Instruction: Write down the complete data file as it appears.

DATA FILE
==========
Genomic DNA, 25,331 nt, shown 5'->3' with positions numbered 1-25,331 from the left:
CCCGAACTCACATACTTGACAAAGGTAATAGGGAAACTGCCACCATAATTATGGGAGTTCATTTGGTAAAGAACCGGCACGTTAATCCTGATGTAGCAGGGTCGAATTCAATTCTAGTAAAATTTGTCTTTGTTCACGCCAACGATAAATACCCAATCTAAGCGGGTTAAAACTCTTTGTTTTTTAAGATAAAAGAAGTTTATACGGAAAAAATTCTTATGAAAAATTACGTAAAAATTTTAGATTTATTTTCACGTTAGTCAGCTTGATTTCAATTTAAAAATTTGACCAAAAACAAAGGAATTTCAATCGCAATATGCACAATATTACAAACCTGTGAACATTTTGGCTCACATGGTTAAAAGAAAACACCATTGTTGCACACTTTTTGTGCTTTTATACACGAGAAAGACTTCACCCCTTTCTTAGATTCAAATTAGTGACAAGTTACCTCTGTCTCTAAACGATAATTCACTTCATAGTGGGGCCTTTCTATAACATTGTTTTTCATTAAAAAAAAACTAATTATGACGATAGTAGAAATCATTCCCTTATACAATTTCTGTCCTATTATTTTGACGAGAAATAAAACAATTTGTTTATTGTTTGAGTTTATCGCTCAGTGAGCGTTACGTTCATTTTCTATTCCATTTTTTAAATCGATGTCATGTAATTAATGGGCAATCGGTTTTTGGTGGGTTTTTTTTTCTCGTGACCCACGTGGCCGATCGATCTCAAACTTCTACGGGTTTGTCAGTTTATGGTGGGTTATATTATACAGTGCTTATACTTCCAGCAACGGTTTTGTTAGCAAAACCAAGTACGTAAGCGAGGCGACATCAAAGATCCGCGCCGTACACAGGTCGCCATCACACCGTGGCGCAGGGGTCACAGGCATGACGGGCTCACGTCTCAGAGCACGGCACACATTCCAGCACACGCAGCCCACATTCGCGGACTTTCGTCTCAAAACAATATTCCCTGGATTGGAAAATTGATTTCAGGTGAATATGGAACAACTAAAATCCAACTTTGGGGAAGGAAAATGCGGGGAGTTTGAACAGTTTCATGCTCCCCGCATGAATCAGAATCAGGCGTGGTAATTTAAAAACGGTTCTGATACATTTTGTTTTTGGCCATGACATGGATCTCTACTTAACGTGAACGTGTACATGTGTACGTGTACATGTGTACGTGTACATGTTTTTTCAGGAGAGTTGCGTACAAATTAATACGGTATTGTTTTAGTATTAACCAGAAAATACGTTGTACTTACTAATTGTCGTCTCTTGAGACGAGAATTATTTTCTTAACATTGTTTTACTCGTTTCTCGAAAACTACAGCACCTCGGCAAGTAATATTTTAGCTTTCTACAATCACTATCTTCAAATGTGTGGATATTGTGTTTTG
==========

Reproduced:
Genomic DNA, 25,331 nt, shown 5'->3' with positions numbered 1-25,331 from the left:
CCCGAACTCACATACTTGACAAAGGTAATAGGGAAACTGCCACCATAATTATGGGAGTTCATTTGGTAAAGAACCGGCACGTTAATCCTGATGTAGCAGGGTCGAATTCAATTCTAGTAAAATTTGTCTTTGTTCACGCCAACGATAAATACCCAATCTAAGCGGGTTAAAACTCTTTGTTTTTTAAGATAAAAGAAGTTTATACGGAAAAAATTCTTATGAAAAATTACGTAAAAATTTTAGATTTATTTTCACGTTAGTCAGCTTGATTTCAATTTAAAAATTTGACCAAAAACAAAGGAATTTCAATCGCAATATGCACAATATTACAAACCTGTGAACATTTTGGCTCACATGGTTAAAAGAAAACACCATTGTTGCACACTTTTTGTGCTTTTATACACGAGAAAGACTTCACCCCTTTCTTAGATTCAAATTAGTGACAAGTTACCTCTGTCTCTAAACGATAATTCACTTCATAGTGGGGCCTTTCTATAACATTGTTTTTCATTAAAAAAAAACTAATTATGACGATAGTAGAAATCATTCCCTTATACAATTTCTGTCCTATTATTTTGACGAGAAATAAAACAATTTGTTTATTGTTTGAGTTTATCGCTCAGTGAGCGTTACGTTCATTTTCTATTCCATTTTTTAAATCGATGTCATGTAATTAATGGGCAATCGGTTTTTGGTGGGTTTTTTTTTCTCGTGACCCACGTGGCCGATCGATCTCAAACTTCTACGGGTTTGTCAGTTTATGGTGGGTTATATTATACAGTGCTTATACTTCCAGCAACGGTTTTGTTAGCAAAACCAAGTACGTAAGCGAGGCGACATCAAAGATCCGCGCCGTACACAGGTCGCCATCACACCGTGGCGCAGGGGTCACAGGCATGACGGGCTCACGTCTCAGAGCACGGCACACATTCCAGCACACGCAGCCCACATTCGCGGACTTTCGTCTCAAAACAATATTCCCTGGATTGGAAAATTGATTTCAGGTGAATATGGAACAACTAAAATCCAACTTTGGGGAAGGAAAATGCGGGGAGTTTGAACAGTTTCATGCTCCCCGCATGAATCAGAATCAGGCGTGGTAATTTAAAAACGGTTCTGATACATTTTGTTTTTGGCCATGACATGGATCTCTACTTAACGTGAACGTGTACATGTGTACGTGTACATGTGTACGTGTACATGTTTTTTCAGGAGAGTTGCGTACAAATTAATACGGTATTGTTTTAGTATTAACCAGAAAATACGTTGTACTTACTAATTGTCGTCTCTTGAGACGAGAATTATTTTCTTAACATTGTTTTACTCGTTTCTCGAAAACTACAGCACCTCGGCAAGTAATATTTTAGCTTTCTACAATCACTATCTTCAAATGTGTGGATATTGTGTTTTG